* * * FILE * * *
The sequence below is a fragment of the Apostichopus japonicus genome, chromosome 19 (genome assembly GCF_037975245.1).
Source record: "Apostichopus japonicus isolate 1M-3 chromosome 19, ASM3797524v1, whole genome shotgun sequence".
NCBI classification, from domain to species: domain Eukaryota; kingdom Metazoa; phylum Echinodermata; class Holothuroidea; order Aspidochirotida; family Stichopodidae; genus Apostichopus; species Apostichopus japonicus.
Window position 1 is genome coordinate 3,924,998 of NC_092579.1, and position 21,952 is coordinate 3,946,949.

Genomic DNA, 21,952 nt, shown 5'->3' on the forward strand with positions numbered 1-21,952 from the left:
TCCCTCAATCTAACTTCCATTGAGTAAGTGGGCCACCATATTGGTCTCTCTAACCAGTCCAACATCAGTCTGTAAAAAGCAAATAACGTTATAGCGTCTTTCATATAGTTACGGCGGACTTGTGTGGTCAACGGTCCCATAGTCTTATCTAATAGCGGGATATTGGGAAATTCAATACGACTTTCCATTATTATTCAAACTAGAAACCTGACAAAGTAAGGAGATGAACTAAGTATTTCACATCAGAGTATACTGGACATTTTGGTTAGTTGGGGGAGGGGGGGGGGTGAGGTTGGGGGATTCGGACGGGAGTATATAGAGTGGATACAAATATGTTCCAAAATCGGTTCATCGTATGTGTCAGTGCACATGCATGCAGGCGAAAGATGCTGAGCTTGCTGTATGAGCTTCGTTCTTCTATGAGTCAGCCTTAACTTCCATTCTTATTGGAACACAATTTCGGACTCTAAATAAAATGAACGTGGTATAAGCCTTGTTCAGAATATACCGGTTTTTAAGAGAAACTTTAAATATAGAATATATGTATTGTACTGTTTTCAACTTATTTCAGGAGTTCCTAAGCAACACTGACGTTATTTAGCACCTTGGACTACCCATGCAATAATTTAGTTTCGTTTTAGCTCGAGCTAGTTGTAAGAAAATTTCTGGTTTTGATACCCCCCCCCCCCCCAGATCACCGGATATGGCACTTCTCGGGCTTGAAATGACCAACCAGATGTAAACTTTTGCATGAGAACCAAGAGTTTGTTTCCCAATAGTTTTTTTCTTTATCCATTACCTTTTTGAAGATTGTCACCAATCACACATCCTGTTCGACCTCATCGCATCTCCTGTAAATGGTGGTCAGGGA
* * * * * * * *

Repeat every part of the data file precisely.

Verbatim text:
The sequence below is a fragment of the Apostichopus japonicus genome, chromosome 19 (genome assembly GCF_037975245.1).
Source record: "Apostichopus japonicus isolate 1M-3 chromosome 19, ASM3797524v1, whole genome shotgun sequence".
NCBI classification, from domain to species: domain Eukaryota; kingdom Metazoa; phylum Echinodermata; class Holothuroidea; order Aspidochirotida; family Stichopodidae; genus Apostichopus; species Apostichopus japonicus.
Window position 1 is genome coordinate 3,924,998 of NC_092579.1, and position 21,952 is coordinate 3,946,949.

Genomic DNA, 21,952 nt, shown 5'->3' on the forward strand with positions numbered 1-21,952 from the left:
TCCCTCAATCTAACTTCCATTGAGTAAGTGGGCCACCATATTGGTCTCTCTAACCAGTCCAACATCAGTCTGTAAAAAGCAAATAACGTTATAGCGTCTTTCATATAGTTACGGCGGACTTGTGTGGTCAACGGTCCCATAGTCTTATCTAATAGCGGGATATTGGGAAATTCAATACGACTTTCCATTATTATTCAAACTAGAAACCTGACAAAGTAAGGAGATGAACTAAGTATTTCACATCAGAGTATACTGGACATTTTGGTTAGTTGGGGGAGGGGGGGGGGTGAGGTTGGGGGATTCGGACGGGAGTATATAGAGTGGATACAAATATGTTCCAAAATCGGTTCATCGTATGTGTCAGTGCACATGCATGCAGGCGAAAGATGCTGAGCTTGCTGTATGAGCTTCGTTCTTCTATGAGTCAGCCTTAACTTCCATTCTTATTGGAACACAATTTCGGACTCTAAATAAAATGAACGTGGTATAAGCCTTGTTCAGAATATACCGGTTTTTAAGAGAAACTTTAAATATAGAATATATGTATTGTACTGTTTTCAACTTATTTCAGGAGTTCCTAAGCAACACTGACGTTATTTAGCACCTTGGACTACCCATGCAATAATTTAGTTTCGTTTTAGCTCGAGCTAGTTGTAAGAAAATTTCTGGTTTTGATACCCCCCCCCCCCCCAGATCACCGGATATGGCACTTCTCGGGCTTGAAATGACCAACCAGATGTAAACTTTTGCATGAGAACCAAGAGTTTGTTTCCCAATAGTTTTTTTCTTTATCCATTACCTTTTTGAAGATTGTCACCAATCACACATCCTGTTCGACCTCATCGCATCTCCTGTAAATGGTGGTCAGGGA